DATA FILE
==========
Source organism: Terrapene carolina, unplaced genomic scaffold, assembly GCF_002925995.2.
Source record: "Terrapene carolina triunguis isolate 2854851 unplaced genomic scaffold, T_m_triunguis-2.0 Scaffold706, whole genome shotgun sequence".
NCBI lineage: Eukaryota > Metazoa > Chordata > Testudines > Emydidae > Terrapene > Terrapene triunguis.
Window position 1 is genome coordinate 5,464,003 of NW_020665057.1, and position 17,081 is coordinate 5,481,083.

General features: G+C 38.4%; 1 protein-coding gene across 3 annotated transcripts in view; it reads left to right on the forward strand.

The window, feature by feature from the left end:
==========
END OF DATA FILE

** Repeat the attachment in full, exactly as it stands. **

Source organism: Terrapene carolina, unplaced genomic scaffold, assembly GCF_002925995.2.
Source record: "Terrapene carolina triunguis isolate 2854851 unplaced genomic scaffold, T_m_triunguis-2.0 Scaffold706, whole genome shotgun sequence".
NCBI lineage: Eukaryota > Metazoa > Chordata > Testudines > Emydidae > Terrapene > Terrapene triunguis.
Window position 1 is genome coordinate 5,464,003 of NW_020665057.1, and position 17,081 is coordinate 5,481,083.

General features: G+C 38.4%; 1 protein-coding gene across 3 annotated transcripts in view; it reads left to right on the forward strand.

The window, feature by feature from the left end: